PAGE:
Restaurant reviewers like to believe they operate incognito. That's no easy task in the internet age, and it just got much more difficult for Los Angeles Times restaurant critic S. Irene Virbila (@sirenevribila) who was outed by an angry restaurateur. Actually, first she was kicked out then she was outed.

Last night, Virbila showed up with three friends at Red Medicine (@redmedicinela), the recently opened Vietnamese restaurant in Beverly Hills from Adam Fleischman, Noah Ellis and chef Jordan Kahn.

Someone on staff recognized her, snapped her picture (rarer than a picture of Bigfoot!) and asked her, along with her three companions, to leave. As if that wasn't bad enough, they later posted Virbila's picture on their Tumblr site to warn other restaurants and encourage them to also run the picture. It comes with a manifesto from co-owner Ellis explaining their decision. The full text is after the jump, but here's the brief: “We don't care for her or her reviews,” she has “no understanding of what it takes to run or work in a restaurant” and “some her reviews can be unnecessarily cruel and irrational.” [sic]

Turnabout is fair play? If you can't take the heat, get out of the kitchen? So many maxims to fall back on, but one thing is certain: Red Medicine is bound to get a terrific review in the Times after that.

Tonight, in the middle of a particularly hairy service, Irene Virbila arrived for her reservation (4 people under the name “Fred Snow” with a phone number of 310-999-9959), and because we had guests lingering, were not able to sit immediately.

She was recognized, and at while standing by the door, I was able to take this photo of her. At this point, I asked her and her party to leave, as we don't care for her or her reviews.

Our purpose for posting this is so that all restaurants can have a picture of her and make a decision as to whether or not they would like to serve her. We find that some her reviews can be unnecessarily cruel and irrational, and that they have caused hard-working people in this industry to lose their jobs — we don't feel that they should be blind-sided by someone with no understanding of what it takes to run or work in a restaurant.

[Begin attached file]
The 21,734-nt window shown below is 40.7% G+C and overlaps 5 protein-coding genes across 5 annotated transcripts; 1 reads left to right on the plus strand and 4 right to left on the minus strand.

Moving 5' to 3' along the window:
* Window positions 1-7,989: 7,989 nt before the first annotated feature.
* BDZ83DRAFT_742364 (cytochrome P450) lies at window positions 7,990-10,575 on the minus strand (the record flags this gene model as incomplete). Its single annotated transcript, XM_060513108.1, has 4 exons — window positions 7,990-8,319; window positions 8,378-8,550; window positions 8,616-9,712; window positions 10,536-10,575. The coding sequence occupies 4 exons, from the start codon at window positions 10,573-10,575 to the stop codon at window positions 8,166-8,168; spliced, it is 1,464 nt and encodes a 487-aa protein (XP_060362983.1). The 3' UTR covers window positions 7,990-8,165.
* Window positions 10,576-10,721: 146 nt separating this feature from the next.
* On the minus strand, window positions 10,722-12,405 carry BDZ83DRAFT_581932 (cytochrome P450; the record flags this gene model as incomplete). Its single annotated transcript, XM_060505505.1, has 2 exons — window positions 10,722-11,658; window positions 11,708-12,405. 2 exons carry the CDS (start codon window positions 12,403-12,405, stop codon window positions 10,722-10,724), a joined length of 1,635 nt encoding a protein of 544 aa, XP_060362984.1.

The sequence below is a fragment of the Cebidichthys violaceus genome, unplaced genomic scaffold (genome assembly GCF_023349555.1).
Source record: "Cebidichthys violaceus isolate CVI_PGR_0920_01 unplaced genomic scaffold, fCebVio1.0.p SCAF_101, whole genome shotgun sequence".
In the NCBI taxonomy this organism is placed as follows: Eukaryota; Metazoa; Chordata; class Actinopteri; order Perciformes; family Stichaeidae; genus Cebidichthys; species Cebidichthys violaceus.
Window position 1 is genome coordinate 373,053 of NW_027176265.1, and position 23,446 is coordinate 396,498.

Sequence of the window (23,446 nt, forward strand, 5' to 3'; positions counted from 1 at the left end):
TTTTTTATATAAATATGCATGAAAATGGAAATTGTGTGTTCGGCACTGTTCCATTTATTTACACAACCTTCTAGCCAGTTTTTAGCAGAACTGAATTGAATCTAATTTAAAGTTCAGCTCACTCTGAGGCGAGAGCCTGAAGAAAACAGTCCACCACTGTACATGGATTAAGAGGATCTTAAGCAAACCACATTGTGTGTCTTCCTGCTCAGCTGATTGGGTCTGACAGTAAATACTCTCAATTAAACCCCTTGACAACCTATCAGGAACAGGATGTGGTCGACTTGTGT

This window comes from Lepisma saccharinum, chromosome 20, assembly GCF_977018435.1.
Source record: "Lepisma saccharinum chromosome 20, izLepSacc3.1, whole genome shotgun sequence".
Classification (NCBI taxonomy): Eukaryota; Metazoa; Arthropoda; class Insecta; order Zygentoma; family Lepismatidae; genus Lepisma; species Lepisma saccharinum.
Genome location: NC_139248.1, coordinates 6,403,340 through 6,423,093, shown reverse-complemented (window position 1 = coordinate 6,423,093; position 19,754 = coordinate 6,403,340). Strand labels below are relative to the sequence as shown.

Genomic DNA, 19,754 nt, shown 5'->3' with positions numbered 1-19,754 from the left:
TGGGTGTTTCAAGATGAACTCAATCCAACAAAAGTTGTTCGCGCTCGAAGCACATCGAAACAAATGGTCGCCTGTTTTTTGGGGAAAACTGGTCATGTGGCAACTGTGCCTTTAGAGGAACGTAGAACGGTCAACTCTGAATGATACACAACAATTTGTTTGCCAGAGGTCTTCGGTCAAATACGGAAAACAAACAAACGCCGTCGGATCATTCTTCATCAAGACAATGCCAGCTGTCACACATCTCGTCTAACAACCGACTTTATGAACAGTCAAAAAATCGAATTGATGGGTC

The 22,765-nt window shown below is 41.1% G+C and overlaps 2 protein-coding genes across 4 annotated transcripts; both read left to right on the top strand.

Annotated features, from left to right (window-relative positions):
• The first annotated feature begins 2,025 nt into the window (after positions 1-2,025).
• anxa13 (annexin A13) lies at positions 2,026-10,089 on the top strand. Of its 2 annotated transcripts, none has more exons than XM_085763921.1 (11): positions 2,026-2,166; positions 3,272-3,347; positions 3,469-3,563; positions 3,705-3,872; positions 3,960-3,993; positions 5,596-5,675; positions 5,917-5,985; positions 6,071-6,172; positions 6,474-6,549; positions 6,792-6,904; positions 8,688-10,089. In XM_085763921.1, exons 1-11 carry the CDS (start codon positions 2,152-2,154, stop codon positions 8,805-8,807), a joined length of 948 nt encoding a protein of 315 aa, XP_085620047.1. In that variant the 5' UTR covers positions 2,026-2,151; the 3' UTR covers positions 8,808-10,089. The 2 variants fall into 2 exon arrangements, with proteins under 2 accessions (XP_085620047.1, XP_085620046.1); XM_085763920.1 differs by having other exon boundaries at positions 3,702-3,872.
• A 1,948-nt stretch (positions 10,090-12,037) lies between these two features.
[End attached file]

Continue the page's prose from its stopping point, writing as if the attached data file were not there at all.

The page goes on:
Upon asking her to leave, her husband and dining companions were quite upset, and made mention that this may be illegal and was cruel and unfair. Obviously, she was not discriminated against as part of any protected class, but rather because she is someone we choose not to serve here.

We're writing this to make everyone aware that she was unable to dine here, and as such, any retribution by her or on her behalf via a review cannot be considered to be unbiased.

We hope that those of you in the industry will support us by coming by for a late-snack or drink (the story is told much better in person), and will use this recent picture to your benefit.



Many chefs tell us that they know exactly which food writers they need to impress and what they look like — and they act accordingly. They maintain the reviewer's illusion of anonymity, but they make damn sure to send out the best possible dishes.

Did Red Medicine behave badly by kicking out Virbila? Should restaurant reviewing be more transparent in the age of Facebook, Yelp, et al.? Should restaurateurs be a little more thick-skinned when it comes to critics, both of the newspaper and the Yelp variety? What do you think?

[Note: Out of professional courtesy, we've obscured Virbila's face.]

LA Weekly